Now it’s your chance to be involved. We’d like you, Limelight readers, to vote for the Australian and international artist that you would most like to see honoured. The public vote will then be combined with the votes of our critical panel, and the announcement of the lucky winners will be made in our special holiday issue of Limelight, out January 5, 2017. And please note, for the purposes of these awards, a non-Australian with a post at an Australian orchestra has been counted as an Australian artist rather than as an International.
Voting closes at midnight on Sunday November 6
Australian Haydn Ensemble
Australian World Orchestra
Alondra de la Parra
Choir of Trinity College Cambridge
Christoph von Dohnányi
Please note: By entering this poll you agree to receive Limelight’s Weekly Newsletter. If you already receive our Weekly Newsletter you still need to fill out the form; this will update your information with your vote. If you have any trouble accessing the voting button above, please click here.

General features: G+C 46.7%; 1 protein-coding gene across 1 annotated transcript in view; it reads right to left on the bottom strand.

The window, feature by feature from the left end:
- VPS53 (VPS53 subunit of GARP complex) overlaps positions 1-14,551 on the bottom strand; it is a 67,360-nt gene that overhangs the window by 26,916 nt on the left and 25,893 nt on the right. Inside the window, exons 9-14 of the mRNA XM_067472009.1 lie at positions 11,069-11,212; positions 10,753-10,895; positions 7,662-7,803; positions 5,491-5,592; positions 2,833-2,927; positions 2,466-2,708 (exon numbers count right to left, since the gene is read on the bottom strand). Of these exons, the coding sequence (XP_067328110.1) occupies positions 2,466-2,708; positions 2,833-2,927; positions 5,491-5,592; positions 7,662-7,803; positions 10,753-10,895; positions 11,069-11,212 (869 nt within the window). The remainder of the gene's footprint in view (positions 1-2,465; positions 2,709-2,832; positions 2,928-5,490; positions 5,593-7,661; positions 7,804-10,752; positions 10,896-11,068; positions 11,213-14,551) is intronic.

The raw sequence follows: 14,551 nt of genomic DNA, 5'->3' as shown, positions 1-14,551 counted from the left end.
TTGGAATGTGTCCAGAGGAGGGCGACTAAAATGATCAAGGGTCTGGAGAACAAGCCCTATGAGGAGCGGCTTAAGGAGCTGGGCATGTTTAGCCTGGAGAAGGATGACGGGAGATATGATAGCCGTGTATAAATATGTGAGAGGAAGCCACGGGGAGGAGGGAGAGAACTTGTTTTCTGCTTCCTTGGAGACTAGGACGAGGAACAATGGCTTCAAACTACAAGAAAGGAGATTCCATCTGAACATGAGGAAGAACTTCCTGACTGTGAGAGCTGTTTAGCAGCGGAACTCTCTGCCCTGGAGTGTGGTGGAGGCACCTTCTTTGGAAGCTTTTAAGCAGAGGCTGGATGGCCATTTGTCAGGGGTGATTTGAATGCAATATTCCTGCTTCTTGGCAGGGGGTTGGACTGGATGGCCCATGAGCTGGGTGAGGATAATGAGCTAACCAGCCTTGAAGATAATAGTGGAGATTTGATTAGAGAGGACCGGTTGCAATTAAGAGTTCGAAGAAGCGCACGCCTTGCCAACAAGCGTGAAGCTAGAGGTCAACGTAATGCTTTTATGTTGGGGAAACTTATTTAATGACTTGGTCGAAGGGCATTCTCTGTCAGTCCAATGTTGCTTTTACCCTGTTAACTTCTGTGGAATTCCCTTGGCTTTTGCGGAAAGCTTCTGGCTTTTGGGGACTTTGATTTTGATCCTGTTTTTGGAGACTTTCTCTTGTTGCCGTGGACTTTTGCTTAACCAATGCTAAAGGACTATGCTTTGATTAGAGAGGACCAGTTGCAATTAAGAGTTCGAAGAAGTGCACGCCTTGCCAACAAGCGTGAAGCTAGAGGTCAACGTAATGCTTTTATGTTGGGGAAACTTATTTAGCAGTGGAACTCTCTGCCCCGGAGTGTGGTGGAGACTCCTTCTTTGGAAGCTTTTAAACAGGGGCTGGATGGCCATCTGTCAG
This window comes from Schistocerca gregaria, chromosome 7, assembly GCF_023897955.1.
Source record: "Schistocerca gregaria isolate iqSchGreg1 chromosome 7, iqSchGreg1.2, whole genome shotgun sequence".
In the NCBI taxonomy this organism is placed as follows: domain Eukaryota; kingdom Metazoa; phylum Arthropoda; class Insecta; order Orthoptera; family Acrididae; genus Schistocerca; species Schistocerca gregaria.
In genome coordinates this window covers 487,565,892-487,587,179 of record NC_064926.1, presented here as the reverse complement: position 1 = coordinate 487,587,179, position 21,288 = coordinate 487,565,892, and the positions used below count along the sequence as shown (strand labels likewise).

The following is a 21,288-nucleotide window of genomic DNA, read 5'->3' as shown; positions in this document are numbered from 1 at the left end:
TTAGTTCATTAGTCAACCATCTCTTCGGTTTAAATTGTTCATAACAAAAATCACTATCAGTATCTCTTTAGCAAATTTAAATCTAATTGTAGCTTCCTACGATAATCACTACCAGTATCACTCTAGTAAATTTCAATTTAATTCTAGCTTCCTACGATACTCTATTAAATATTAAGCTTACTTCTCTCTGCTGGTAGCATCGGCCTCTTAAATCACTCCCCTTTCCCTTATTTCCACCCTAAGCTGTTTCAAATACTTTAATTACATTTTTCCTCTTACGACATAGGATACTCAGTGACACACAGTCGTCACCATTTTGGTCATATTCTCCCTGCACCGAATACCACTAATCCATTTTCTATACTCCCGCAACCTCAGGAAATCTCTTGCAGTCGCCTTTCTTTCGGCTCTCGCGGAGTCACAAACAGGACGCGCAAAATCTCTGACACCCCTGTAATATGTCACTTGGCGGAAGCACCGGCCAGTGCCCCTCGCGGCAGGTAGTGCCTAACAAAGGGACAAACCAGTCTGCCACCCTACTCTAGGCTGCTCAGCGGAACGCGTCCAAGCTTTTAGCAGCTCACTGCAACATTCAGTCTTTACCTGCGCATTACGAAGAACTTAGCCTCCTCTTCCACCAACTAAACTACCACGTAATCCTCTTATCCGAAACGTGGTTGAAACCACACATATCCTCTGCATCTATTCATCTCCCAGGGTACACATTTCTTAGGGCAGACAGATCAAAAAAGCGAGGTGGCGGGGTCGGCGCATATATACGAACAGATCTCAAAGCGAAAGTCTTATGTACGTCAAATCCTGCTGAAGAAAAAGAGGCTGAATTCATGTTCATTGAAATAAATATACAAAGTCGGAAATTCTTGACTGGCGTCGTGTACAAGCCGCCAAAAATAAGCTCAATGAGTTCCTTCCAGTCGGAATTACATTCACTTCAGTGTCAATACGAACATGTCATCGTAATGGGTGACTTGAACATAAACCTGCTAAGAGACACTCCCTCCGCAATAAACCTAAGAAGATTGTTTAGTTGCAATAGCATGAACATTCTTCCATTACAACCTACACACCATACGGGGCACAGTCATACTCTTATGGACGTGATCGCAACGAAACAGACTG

The Australian soprano reflects on the challenges of singing Donizetti’s tragic Anna Bolena.
While Anna Bolena is definitely on the larger end of the bel canto roles, it still requires great flexibility, as well as heft and drama where required. It is a great thrill to sing and while it is perhaps ‘heavier’ than some other bel canto roles – mostly due to the intense dramatic situation Anna finds herself in – one must remember to maintain a lilt and ease so that the voice remains flexible. There are also a number of lower notes: the bottom register is well applied by Donizetti to add drama and colour, and I absolutely love using a wide range of colours to characterise her journey. The challenges of the role lie in matching the tessitura and the weight or volume.